Employers should provide employees with more guidance on retirement savings because an overwhelming majority of employees say they want it, according to a new study by Northern Trust, a wealth advisory firm based in Chicago.
However, employers are expressing reluctance to provide specific retirement savings goals until their fiduciary duties are clearly outlined, says the survey. Northern Trust surveyed 1,007 employer-sponsored retirement plan participants and conducted interviews with 53 plan sponsors and consultants for the report, The Path Forward.
The results show 88 percent of participants strongly or somewhat favor their employers providing tools to help determine if they are saving the correct amount for retirement. Eighty percent believe employers should encourage employees to contribute to their retirement plan, and 84 percent support employers providing incentives to encourage contributions.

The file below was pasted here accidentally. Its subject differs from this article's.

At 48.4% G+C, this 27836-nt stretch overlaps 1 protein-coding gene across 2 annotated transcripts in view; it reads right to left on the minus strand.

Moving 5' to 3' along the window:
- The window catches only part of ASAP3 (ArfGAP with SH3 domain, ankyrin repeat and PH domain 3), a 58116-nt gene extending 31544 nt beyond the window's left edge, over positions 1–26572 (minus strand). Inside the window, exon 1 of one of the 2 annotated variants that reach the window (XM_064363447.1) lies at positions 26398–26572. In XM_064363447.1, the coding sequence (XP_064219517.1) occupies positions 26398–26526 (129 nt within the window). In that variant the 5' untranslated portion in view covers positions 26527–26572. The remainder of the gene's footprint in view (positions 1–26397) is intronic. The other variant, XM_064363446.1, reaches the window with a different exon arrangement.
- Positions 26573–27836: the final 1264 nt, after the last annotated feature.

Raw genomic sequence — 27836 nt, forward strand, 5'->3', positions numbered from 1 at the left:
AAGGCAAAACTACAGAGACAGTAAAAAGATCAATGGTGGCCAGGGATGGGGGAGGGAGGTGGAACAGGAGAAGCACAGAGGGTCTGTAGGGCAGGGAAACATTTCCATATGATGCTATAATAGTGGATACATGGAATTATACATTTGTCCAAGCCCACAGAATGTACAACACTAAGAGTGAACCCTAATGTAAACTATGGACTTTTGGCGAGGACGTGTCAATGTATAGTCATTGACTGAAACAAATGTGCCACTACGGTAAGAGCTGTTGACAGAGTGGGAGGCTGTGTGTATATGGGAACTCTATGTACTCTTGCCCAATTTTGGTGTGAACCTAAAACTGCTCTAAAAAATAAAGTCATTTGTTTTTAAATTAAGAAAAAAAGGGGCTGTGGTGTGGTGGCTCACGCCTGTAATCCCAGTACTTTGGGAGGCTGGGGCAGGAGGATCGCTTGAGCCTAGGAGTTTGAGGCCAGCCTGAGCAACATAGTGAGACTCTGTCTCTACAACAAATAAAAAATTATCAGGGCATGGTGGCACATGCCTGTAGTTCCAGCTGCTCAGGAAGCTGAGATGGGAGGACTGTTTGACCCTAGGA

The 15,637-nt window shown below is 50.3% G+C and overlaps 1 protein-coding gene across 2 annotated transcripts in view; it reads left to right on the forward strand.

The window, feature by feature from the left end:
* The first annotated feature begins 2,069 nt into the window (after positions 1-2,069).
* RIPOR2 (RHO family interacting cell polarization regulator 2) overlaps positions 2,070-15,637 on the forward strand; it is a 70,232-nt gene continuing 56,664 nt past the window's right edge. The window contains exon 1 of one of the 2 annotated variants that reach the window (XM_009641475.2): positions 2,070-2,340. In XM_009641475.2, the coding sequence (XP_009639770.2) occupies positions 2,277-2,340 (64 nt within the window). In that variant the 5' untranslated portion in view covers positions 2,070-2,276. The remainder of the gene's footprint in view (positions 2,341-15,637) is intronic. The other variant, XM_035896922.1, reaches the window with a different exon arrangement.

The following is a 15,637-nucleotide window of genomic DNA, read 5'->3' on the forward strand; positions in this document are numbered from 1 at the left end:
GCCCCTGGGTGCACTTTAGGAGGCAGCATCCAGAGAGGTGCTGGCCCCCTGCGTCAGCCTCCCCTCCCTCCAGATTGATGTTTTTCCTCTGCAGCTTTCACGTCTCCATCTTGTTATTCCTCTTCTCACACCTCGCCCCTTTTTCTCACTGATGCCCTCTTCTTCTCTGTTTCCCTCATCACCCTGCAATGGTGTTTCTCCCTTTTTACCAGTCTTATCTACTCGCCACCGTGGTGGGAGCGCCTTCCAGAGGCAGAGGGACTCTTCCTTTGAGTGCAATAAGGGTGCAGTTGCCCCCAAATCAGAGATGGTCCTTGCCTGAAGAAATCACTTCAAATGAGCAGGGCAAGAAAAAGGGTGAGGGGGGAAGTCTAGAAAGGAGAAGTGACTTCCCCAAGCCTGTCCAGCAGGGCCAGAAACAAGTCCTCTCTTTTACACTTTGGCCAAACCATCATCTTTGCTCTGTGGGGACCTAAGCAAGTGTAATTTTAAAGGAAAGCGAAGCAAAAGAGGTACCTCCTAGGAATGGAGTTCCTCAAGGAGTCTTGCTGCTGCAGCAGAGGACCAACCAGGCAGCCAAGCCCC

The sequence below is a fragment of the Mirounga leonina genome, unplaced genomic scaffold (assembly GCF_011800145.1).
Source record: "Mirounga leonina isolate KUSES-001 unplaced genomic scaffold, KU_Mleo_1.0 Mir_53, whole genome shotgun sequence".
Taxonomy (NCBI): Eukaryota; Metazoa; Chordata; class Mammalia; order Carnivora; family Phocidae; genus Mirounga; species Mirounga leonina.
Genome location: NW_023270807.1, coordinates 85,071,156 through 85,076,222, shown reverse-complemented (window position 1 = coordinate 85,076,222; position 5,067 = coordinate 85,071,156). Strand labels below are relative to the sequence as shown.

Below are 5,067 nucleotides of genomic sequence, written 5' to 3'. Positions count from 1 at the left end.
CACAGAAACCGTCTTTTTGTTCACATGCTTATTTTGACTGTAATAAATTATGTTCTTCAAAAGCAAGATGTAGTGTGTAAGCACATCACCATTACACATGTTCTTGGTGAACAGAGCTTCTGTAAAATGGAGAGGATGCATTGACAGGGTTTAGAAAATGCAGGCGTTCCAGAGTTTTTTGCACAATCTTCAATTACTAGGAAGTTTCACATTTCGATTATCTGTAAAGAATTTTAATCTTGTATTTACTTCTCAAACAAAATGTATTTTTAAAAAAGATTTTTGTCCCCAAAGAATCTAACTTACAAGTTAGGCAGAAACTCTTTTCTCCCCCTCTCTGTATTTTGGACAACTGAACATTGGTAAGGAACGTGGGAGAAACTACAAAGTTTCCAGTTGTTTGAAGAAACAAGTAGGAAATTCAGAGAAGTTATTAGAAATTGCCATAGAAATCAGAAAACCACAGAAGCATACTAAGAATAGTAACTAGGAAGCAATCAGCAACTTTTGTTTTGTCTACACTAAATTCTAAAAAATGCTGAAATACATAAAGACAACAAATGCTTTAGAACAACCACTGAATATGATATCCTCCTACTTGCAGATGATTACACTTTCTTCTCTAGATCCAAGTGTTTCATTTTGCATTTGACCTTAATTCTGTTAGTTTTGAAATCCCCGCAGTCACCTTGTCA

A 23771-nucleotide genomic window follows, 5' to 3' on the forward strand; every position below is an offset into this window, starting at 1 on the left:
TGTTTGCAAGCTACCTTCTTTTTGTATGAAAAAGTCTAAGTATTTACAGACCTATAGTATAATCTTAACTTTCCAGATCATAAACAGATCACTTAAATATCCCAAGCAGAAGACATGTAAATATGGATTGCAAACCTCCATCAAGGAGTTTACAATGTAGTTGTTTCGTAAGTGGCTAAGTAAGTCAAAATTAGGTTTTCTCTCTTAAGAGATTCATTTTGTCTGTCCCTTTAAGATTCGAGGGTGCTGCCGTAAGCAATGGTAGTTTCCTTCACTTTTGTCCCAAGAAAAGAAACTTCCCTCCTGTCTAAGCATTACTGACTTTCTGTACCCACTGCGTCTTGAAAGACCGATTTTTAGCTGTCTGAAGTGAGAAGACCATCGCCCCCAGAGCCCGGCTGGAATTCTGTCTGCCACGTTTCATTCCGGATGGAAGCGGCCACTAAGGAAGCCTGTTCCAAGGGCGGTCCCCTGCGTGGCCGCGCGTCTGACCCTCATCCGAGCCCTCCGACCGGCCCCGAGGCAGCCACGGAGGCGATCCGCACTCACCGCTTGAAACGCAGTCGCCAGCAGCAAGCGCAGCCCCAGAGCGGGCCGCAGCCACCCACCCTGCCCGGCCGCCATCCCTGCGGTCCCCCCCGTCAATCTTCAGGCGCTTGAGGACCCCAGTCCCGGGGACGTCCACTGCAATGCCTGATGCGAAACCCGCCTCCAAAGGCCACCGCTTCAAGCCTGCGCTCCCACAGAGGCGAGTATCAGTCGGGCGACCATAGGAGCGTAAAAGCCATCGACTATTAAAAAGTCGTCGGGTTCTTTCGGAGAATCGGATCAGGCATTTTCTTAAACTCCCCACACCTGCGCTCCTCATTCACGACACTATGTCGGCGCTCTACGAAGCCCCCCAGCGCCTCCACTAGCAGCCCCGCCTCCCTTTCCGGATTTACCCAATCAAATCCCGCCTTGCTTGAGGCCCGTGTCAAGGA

Seventy-two percent say employers should offer a viewpoint on contribution amounts and 80 percent say they would consider taking their employer’s advice.
According to Northern Trust, the issue is critical because more than 88 million U.S. employees now participate in 401(k) or similar defined contribution plans and the plans now hold more than $6.8 trillion in assets.
For their part, plan sponsors have reservations about taking a more active role in encouraging specific levels of saving and providing projections of retirement savings or income for participants, Northern Trust says.
“Plan sponsors generally agree it’s important to encourage saving for retirement,” says Jim Danaher, managing director of Defined Contribution Solutions at Northern Trust. “They have real concerns, however, about providing participants with targeted recommendations – by salary level or age – about how much they should be saving.”